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Report on Toya (Japan) — January 1978


Scientific Event Alert Network Bulletin, vol. 3, no. 1 (January 1978)
Managing Editor: David Squires.

Toya (Japan) Decreasing ground movement, but light tephra 13 January

Please cite this report as:

Global Volcanism Program, 1978. Report on Toya (Japan) (Squires, D., ed.). Scientific Event Alert Network Bulletin, 3:1. Smithsonian Institution. https://doi.org/10.5479/si.GVP.SEAN197801-285030



42.544°N, 140.839°E; summit elev. 733 m

All times are local (unless otherwise noted)

Weak white and grayish-white steaming from vents and fissures near the summits of O-Usu and Ko-Usu continued during December, with a maximum cloud height of about 300 m. On 13 January, white steam clouds rose about 500 m from [a new vent (named B)] at 0740 and at 1125. A thin layer of ash was seen on top of snow at Date City (about 10 km SE of Usu) and Sobetsu (about 5 km NW of Usu).

Cryptodome uplift . . . declined slightly (to about 35 cm/day in December, from about 40 cm/day the preceding month). Subsidence at Ko-Usu, about 30 cm/day in November, decreased to about 15 cm/day in December. Daily local seismicity also decreased slightly in December.

Geological Summary. Usuzan, one of Hokkaido's most well-known volcanoes, is a small stratovolcano located astride the southern topographic rim of the 110,000-year-old Toya caldera. The center of the 10-km-wide, lake-filled caldera contains Nakajima, a group of forested Pleistocene andesitic lava domes. The summit of the basaltic-to-andesitic edifice of Usu is cut by a somma formed about 20-30,000 years ago when collapse of the volcano produced a debris avalanche that reached the sea. Dacitic domes erupted along two NW-SE-trending lines fill and flank the summit caldera. Three of these domes, O-Usu, Ko-Usu and Showashinzan, along with seven crypto-domes, were erupted during historical time. The 1663 eruption of Usu was one of the largest in Hokkaido during historical time. The war-time growth of Showashinzan from 1943-45 was painstakingly documented by the local postmaster, who created the first detailed record of growth of a lava dome.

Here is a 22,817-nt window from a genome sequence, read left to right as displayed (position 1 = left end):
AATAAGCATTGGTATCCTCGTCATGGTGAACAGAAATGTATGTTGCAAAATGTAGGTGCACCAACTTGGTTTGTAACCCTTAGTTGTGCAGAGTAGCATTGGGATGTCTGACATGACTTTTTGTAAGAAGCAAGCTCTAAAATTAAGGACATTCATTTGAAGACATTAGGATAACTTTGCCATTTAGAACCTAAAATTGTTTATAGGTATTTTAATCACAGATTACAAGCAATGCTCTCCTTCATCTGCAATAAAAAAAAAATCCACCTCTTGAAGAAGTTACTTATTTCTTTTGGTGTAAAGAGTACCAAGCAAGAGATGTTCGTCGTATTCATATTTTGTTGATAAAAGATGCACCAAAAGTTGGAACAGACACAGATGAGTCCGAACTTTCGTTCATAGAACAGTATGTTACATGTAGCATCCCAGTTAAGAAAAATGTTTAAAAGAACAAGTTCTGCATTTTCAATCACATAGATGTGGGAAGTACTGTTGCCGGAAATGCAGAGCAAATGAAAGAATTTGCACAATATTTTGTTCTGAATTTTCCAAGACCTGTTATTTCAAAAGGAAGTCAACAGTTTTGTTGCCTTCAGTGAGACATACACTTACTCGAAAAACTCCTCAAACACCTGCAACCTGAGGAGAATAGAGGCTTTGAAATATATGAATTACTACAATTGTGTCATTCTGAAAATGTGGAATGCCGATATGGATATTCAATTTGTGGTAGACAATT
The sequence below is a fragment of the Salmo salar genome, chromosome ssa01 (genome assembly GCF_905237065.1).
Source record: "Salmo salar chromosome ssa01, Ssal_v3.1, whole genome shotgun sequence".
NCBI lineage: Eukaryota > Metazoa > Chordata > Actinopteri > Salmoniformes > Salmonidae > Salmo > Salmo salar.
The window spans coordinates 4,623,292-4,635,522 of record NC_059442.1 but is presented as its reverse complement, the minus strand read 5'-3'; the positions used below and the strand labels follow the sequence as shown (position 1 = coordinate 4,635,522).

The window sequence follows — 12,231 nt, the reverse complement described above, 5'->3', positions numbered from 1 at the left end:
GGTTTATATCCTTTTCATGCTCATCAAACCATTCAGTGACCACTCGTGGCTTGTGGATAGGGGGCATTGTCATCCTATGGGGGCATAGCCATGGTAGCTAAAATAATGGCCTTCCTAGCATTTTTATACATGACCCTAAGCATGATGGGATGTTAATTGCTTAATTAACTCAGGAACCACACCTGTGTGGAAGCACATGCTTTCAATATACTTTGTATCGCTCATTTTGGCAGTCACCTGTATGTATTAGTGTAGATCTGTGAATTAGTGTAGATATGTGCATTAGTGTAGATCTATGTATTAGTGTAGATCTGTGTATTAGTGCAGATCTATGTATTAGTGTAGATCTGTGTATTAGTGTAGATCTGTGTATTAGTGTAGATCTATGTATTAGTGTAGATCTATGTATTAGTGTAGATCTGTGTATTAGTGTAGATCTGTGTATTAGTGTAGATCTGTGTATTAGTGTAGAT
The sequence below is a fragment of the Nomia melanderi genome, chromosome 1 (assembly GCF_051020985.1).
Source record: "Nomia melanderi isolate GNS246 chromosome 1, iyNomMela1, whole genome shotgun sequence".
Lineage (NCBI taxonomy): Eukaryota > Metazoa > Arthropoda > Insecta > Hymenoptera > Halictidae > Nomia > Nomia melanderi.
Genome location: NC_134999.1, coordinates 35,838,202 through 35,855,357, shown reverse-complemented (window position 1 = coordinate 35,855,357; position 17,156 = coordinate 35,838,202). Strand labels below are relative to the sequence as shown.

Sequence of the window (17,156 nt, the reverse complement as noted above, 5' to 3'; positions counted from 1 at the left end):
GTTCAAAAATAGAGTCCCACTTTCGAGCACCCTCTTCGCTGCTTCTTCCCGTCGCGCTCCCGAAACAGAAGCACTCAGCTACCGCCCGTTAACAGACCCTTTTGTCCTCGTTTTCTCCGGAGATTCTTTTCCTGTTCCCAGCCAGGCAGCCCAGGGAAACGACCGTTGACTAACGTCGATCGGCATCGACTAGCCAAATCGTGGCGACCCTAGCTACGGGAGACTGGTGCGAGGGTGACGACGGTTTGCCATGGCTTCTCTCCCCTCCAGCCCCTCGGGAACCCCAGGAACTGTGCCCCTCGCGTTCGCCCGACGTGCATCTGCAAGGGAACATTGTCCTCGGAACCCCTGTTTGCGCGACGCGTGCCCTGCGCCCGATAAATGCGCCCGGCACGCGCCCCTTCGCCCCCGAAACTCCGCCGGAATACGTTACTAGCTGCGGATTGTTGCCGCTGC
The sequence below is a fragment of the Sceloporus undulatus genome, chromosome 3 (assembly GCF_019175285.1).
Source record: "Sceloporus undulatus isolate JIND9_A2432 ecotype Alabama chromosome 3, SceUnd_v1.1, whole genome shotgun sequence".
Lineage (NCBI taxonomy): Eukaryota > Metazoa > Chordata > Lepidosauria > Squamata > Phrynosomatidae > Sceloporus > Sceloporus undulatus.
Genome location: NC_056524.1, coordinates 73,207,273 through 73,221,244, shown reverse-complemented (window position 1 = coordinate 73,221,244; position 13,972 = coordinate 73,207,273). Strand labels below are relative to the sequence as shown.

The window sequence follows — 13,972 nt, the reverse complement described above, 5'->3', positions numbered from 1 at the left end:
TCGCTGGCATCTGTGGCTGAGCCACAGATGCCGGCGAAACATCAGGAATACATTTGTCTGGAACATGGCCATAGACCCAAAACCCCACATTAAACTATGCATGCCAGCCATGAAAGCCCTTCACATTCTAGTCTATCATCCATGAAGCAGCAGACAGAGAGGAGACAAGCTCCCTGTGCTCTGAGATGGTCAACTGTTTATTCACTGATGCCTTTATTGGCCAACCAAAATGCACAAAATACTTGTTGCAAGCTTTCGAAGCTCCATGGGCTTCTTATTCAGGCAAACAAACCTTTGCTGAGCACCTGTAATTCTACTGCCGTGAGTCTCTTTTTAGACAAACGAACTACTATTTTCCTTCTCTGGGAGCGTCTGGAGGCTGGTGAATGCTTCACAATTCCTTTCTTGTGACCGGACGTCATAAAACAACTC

Information Contacts: JMA, Tokyo; T. Tiba, National Science Museum, Tokyo; Y. Katsui, Hokkaido Univ.